What do gardens in cities do for people? What are the political structures at the global, national, and local levels that promote urban gardens? Urban gardening is a favored solution to society’s ills to theorists across the political spectrum from neoliberals to radicals—but is it all it’s meant to be?
Urban agriculture is a catch-all term that covers community gardens, vegetable plots at prisons, didactically-minded gardens in schoolyards, gardens planted illegally on vacant lots, high-tech hydroponic companies, and farmers’ markets. Students will learn about how these different spaces differ across variables like legality, goals, and actors. If urban space is inherently limited and if politics is a way to decide the use of limited resources, then urban gardens are deeply political. We will debate whether urban agriculture is an excellent way for citydwellers to reduce hunger, improve public health, and assert their control over urban space, or whether it’s just another subtle manifestation of neoliberalism. A core goal of this course, above and beyond the content, is to develop research skills useful for other courses: how to read an article in 20 minutes, how to plan research, etc. The course meets once a week for the classroom portion of the class; students will spend three hours a week in The Umbra Institute’s campus garden, Orto Sole, or in another urban garden in the city center.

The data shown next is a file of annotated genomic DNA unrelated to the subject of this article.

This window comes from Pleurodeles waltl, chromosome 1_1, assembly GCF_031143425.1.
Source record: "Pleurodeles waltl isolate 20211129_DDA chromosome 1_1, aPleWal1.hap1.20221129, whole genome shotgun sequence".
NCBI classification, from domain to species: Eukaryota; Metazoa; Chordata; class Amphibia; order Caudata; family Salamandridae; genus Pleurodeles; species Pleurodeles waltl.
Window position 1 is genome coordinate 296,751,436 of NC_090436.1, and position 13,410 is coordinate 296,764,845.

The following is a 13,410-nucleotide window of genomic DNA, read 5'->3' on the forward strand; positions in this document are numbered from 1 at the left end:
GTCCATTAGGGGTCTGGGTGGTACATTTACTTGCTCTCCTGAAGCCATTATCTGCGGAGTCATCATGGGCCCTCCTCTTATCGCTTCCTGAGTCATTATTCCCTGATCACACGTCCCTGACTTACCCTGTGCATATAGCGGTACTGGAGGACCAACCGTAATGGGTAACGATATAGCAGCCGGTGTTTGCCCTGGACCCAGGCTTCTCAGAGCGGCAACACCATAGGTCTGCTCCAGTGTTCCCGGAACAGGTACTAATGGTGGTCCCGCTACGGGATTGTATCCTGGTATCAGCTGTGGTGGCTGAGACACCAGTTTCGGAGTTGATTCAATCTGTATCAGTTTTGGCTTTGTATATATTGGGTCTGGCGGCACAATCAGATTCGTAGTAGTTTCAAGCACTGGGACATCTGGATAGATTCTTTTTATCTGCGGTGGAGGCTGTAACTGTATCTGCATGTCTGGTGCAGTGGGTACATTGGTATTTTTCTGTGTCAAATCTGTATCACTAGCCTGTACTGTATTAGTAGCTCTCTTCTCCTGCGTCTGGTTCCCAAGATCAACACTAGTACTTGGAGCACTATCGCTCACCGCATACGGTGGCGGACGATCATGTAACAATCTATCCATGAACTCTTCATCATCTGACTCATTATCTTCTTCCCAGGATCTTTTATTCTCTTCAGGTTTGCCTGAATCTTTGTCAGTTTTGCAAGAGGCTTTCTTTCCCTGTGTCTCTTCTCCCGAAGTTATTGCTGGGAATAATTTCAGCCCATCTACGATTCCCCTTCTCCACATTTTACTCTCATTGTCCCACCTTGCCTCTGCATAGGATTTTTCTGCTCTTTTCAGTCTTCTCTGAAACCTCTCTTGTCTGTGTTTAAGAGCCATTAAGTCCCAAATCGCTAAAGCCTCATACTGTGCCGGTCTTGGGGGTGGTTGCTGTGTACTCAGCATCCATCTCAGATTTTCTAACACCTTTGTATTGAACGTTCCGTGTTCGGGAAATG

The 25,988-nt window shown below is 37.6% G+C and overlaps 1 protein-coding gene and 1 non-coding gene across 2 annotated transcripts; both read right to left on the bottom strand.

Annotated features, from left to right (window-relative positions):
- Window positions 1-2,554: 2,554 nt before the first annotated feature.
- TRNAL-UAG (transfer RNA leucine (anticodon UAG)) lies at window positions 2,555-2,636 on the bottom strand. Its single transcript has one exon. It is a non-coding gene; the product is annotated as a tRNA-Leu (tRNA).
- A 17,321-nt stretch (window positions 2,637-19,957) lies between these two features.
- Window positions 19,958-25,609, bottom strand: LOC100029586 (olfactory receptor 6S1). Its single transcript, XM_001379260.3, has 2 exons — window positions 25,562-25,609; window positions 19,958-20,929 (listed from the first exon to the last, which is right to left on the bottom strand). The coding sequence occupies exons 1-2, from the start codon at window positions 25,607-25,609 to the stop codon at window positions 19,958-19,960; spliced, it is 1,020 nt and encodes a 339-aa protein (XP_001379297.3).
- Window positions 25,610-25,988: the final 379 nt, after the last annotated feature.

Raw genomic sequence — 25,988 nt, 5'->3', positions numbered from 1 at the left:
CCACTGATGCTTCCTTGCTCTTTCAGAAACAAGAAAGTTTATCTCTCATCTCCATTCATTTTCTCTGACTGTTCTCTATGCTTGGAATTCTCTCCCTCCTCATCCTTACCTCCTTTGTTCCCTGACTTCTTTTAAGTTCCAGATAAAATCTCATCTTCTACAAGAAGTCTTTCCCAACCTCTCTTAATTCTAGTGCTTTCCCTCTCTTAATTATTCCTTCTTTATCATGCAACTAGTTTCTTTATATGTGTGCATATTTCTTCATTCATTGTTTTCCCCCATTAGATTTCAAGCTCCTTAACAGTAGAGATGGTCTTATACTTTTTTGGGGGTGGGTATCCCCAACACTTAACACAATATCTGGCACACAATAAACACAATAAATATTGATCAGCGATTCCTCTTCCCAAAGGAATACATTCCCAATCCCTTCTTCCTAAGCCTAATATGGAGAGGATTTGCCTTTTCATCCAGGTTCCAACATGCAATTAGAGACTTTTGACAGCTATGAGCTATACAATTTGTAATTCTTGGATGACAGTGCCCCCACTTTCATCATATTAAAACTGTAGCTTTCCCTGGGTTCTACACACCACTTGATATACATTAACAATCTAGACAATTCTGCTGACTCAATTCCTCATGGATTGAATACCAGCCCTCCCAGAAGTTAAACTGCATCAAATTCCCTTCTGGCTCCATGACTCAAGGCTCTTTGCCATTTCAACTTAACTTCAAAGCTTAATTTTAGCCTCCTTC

Note: Students are strongly advised to take ENV 355 – Green Cities: A Sustainable Future as an accompanying course with this one.
By the end of this course, students will be able to:
Mandatory course reader; available in digital format